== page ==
Alone on the road … deciding each day what we want to do, what to cook and where to watch the evening sky. That is what we love to do and that is how we ended up in Morocco.
No exact route planned in advance…only Elmer’s ten-year-old Morocco memories guiding us.
No ferry booked beforehand … we simply arrived at the docks and payed for the same day crossing.
Oh a little advice upon entry: don’t tell them it’s your first time in Morocco, when it’s not , no matter how long ago it was. They will figure it out that you have been there before – whoops 🙂 ! But as soon as that was corrected we were free to go.
Culture shock and grilled fish
Our first stop is a quiet lagoon near Moulay Bousselham. Here we meet up with our friends Martin & Els for a magical new year’s evening.
While the men are keeping themselves busy with finding firewood and getting it back to the trucks, Els and I walk to the local souk to buy fresh fish, veggies and bread.
Although nervous to walk to the Souk without the men, I’m glad that Els pulls me along. I did not expect that Morocco would be such a culture shock for me and that I would feel so out of place. In Europe or in North America I blend in, but here in Morocco, being fair skinned, (semi)blond and female, I stick out like a sore thumb. It’s just impossible to not notice me. But Els, being a very confident Dutch women and already in Morocco for 4 weeks, shows me how to navigate the streets and the masses in the souk effortlessly and with grace. “If she can do that, I can do it too” I tell myself.
We return to truck with a delicious bounty: 2 fresh Dorado and 3 other unidentified large fish that simply looked to good to leave behind. Grilled fish, self made fries and salad as New Years Eve dinner… we literally lick our fingers, that’s how tasty it is.
It takes the men two days to overcome their new year’s hangover. And while Martin and Els are heading home, our adventure is just starting.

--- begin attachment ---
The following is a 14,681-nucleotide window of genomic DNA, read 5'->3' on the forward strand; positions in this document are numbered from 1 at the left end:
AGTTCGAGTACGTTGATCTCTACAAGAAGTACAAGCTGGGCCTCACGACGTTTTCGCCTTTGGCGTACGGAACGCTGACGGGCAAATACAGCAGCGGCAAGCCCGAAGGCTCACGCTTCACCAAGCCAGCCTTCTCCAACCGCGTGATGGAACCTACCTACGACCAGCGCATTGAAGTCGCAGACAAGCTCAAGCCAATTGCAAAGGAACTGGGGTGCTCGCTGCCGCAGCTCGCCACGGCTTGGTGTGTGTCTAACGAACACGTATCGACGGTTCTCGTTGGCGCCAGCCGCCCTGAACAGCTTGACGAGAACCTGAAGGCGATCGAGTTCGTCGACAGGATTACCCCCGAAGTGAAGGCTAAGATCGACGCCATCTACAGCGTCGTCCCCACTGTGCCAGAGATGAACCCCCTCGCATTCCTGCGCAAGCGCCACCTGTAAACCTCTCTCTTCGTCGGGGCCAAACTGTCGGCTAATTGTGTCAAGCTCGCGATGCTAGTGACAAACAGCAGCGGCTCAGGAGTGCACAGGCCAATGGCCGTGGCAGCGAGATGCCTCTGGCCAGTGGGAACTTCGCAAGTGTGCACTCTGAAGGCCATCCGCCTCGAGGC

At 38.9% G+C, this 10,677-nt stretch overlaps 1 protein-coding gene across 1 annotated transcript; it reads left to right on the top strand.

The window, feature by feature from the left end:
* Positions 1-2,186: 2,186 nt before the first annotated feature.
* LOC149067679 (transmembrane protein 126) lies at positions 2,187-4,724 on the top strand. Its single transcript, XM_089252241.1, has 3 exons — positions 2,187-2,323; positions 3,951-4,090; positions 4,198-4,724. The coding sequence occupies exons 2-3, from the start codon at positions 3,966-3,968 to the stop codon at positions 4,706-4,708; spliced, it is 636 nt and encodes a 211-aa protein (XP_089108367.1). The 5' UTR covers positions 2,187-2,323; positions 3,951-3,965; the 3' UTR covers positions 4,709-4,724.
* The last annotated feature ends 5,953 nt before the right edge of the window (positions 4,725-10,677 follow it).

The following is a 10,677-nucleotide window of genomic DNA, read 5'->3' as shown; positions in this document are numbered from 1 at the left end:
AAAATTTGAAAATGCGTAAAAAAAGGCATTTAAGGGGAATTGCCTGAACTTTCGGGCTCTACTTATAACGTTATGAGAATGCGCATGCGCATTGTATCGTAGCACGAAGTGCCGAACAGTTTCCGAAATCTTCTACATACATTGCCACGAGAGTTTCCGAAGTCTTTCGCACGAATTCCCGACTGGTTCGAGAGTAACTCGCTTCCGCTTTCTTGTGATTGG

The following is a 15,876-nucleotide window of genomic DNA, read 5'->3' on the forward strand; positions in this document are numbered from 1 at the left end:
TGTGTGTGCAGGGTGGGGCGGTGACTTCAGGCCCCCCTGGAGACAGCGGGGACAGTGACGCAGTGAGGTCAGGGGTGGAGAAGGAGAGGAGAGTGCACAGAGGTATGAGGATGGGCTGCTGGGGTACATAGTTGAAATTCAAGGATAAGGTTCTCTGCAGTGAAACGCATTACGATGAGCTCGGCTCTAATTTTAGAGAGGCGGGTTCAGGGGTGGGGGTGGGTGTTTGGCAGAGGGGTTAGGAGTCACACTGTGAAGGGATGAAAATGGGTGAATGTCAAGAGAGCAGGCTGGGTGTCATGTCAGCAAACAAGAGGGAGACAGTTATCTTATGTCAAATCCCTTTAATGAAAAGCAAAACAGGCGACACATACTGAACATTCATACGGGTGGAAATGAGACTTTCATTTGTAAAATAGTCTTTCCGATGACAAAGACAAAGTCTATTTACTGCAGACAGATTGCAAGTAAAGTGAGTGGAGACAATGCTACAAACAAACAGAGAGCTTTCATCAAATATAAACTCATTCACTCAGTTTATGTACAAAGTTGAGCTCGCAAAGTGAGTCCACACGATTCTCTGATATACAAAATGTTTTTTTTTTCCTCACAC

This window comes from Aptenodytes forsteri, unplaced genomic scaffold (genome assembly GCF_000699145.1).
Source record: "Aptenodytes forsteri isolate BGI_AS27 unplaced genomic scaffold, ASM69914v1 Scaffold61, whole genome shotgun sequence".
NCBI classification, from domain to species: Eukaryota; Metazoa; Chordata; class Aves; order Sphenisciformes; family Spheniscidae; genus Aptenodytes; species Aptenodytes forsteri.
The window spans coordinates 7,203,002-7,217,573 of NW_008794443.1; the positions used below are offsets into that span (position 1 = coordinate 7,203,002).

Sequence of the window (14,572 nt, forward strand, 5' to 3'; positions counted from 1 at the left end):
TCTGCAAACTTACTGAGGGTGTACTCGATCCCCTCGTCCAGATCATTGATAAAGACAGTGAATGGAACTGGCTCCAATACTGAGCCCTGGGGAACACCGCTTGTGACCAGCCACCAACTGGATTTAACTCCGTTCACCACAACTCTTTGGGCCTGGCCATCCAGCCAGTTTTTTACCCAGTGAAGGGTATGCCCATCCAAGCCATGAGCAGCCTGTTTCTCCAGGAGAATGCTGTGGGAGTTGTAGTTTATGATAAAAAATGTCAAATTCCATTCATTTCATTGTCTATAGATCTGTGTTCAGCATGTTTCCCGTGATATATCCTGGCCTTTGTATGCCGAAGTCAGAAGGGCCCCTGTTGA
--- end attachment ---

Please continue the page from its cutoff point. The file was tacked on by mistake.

“Stealth camping” in Casablanca
But we’re not traveling alone, yet. First Elmer’s brother joins us for a few days. He’s staying at a hotel in Casablanca for the first nights – which means we’re “stealth camping” 😀 on the hotel’s parking lot.
Although Casablanca has lost its old glory, you can still find the best (and the cheapest) Tajine’s here, right on the side of the streets.
Stop!!! Something is burning!
After visiting Marrakech and saying our goodbyes to Elmer’s brother, we’re heading to the High Atlas mountains. At the highest point of the pass, our alternator belt starts to make a really high pitch noise, followed by a burning rubber smell. Damn! We stop immediately but can’t detect any fire. We slowly back up the truck to some leveled ground aside the road.
We tilt the driver’s cab and see the trouble maker. The alternator belt is completed warped and need to be replaced (again). After replacing it after our alternator troubles on our way to Poland, we noticed it squeaking from time to time and planned to tighten it … at some some point. Well we were too late! Luckily we are prepared and have a reserve belt with us. Under the watchful eyes of a stray dog and with my excellent assistance ;-), Elmer fixes it within the hour. High five! This is part of the adventure and it honestly feels good that we are able to resolve the issue ourselves.
Rolling for 24 Kilometers
Morocco becomes more quite on the south side of the Atlas, bigger stretches of… nothing, but very beautiful nonetheless.
On one of the hills we test how far our expedition truck can roll in neutral …. Far, it turns out!!! Sometimes we think that we are not making the top of the next hill. And each time we are amazed when we do. And while it started as something fun to test out, it turns into an incredible 24 kilometers peaceful drive.
Sand, sand, and more sand
Near Erg Chegaga, there are no paved roads anymore and the sandy tracks regularly disappear in thin air. It is simply you, your expedition truck and a lot of sand. And when you stumble upon another expedition truck, appearing from out of nowhere, you just have to move closer… This is how we meet Max & Lena.
We are both traveling alone and decide to team up so we can tackle the Sahara dunes together. All excited we cross the first one. Our hopes and expectations are high. But then our Steyr 12M18 expedition truck (which was not yet tuned then) already starts to dig in. We look bewildered at each other. This can’t be happening, right?!
We turn on all the differential locks , but it barely makes any difference. Sh**! We lower the pressure of the tires from approx. 3.5 bar to 1,2 bar (luckily the truck has tubeless tires). If this doesn’t do the trick, we need to start shoveling.
Eureka! The truck roles forward as if it is driving on asphalt. What an awesome truck and adventure this is!
But this is not yet the end of our adventure. More coming soon!
Join our family & Subscribe to our newsletter
In this newsletter - max. 1x/month - you will discover what we're up to, tips & tricks, highlights from our travels, new interesting products and tools, ... We will never sell your information to third parties & you can always delete your information from our list. (Read more in our disclaimer.)